“Truly, truly, I say to you, when you were young, you girded yourself and walked where you would; but when you are old, you will stretch out your hands, and another will gird you and carry you where you do not wish to go.” John 21:18
my daughter megan was compared by my mom with Christmas lights that blink and blink. when she was younger, she had a temper which she undoubtedly got from me. fortunately she got the ‘flash’ type temper. ’twas here, next second pfft, nada, gone.
i wish i could control my temper like that when i was younger. like a switch, i could have just turned it off as quickly in a flick. and so should the spanking too. (if that caused my behind to be this plump, something good came out of it somehow, ha-ha.)
this is just to point out that as we grow older, the more subdued and considerate we become. when as infants, we cry when we were hungry or wet, no matter if it was in the middle of the night when everyone else was asleep. or we smiled and giggled when we feel like it, even when there was no one around to smile with us. who cares? as kids, we were carefree. no worries, no inhibitions. walang pakialam sa mundo. at walang kamalay-malay. we didn’t care what time of day, or night it was. our parents took care of everything we need.
when we matured as teenagers, tougher rules were implemented. parents stared at the clocks longer. tick-tock, tick-tock. “time to do this, time to do that”. “you’re late again”. darn! these were played on and on like broken records. that’s the reason we couldn’t wait until college graduation was over. when finally, we would be able to find decent jobs and meet financial bliss minus parental restrictions. aaaahhh sweet freedom! haha! or so we thought…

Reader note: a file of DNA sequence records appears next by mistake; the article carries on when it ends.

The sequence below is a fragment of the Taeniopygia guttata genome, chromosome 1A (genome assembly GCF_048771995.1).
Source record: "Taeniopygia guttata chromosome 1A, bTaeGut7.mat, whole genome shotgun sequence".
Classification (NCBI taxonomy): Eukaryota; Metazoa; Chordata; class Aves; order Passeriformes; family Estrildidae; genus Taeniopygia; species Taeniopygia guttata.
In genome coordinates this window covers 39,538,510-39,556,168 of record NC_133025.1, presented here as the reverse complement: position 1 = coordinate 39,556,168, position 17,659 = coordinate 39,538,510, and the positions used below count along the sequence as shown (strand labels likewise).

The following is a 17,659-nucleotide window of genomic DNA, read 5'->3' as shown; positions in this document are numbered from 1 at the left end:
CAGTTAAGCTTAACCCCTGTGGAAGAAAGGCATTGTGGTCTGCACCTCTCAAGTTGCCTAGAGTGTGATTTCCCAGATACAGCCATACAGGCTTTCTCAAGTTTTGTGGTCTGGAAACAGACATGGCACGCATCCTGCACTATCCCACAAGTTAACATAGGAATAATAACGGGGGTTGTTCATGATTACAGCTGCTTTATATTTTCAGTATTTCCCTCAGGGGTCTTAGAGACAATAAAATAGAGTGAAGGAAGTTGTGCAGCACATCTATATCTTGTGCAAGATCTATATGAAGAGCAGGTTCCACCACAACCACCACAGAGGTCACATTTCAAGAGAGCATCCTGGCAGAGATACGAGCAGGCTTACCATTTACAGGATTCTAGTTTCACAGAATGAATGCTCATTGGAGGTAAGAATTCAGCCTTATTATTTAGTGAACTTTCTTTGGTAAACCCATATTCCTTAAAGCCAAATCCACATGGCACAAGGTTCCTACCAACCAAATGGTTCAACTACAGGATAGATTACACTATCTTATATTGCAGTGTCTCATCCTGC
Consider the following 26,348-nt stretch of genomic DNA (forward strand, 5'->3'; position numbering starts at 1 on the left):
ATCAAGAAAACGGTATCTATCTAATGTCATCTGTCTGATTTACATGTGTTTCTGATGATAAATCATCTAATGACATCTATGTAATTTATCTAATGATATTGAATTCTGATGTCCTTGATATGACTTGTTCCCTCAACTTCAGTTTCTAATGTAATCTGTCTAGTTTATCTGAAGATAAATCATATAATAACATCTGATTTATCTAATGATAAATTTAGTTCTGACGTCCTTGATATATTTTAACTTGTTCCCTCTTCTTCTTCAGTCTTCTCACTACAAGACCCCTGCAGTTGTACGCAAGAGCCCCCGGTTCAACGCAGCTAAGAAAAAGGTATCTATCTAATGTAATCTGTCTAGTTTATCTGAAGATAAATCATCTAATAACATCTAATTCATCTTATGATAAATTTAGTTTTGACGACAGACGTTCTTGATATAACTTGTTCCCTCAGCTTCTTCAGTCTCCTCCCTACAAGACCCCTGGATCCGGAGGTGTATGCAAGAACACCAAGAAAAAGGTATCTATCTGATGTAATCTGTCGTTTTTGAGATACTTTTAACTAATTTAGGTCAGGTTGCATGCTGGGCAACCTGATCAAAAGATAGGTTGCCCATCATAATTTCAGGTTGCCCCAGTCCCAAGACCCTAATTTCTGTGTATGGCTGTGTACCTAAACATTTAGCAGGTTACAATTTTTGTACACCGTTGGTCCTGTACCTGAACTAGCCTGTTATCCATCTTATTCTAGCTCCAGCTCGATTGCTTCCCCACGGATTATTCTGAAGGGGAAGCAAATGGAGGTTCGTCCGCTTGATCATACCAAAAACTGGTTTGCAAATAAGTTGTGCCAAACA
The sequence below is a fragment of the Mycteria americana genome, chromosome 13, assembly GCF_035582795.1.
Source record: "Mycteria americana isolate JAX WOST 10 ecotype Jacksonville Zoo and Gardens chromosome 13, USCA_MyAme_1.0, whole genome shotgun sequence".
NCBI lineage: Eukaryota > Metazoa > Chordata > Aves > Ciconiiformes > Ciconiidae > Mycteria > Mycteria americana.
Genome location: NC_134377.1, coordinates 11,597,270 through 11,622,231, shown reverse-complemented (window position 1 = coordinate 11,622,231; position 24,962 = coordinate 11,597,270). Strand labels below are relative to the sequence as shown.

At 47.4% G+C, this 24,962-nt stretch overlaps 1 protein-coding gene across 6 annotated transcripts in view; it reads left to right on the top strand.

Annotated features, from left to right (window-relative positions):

we don’t realize it until later that as we went about to build careers and eventually settle down and raise kids of our own, that we were never free afterall. when we signed employment contracts, we were bound. when we get married, we tied the knot. and the marriage contract didn’t even have an expiration date. and the power over our own life would remain a dream, because our sense of responsibility decides when to turn on and off our self-indulgence. we will forever be prisoners of time, jobs and loved ones. or on a grander scale, prisoners of our own organization, company or advocacies.
by prisoner here meant to be involuntarily restrained. as adult human beings, it is an instinct to belong. and to belong means that one exists no longer for himself alone, but for someone else or something that he puts higher importance to, at times even more than himself. this requires sacrifice and self-denial especially when one’s desires and comforts are set aside for the well-being of another.
when we stretch out our hands to be tied down or when we allow ourselves to be taken and girded to be carried to where we would not want to go, we are perceived to be prisoners by human standards. but when we conform to a higher spiritual order, the restraints become the most profound symbol of freedom. chains are made of love instead of steel. and the prison walls of warm embrace, instead of concrete. when we are finally freed from the bondage of our own selfishness, we finally taste freedom of the sweetest kind.
Jesus stretched out his hands to be crucified. He allowed himself to be girded by others and carried away to where we would not want to go, to Golgotha where His body and blood were sacrificed so that we may be all be free from the bondage of sin. it was not about weakness. but obedience. and love.
the fate of St. Peter was predicted to be like that of his Savior, only upside down. though he “blinked” 3 times, when he denied Jesus, he freed himself from the anguish and shame by accepting his designated task on earth. to be the rock upon which the Church would be built. to be the shepherd of Jesus’ flock after His Ascension.
wouldn’t it brighter, if instead of blinking lights, we would rather be spotlights?…ever radiant and focused where the hand of God sets us upon.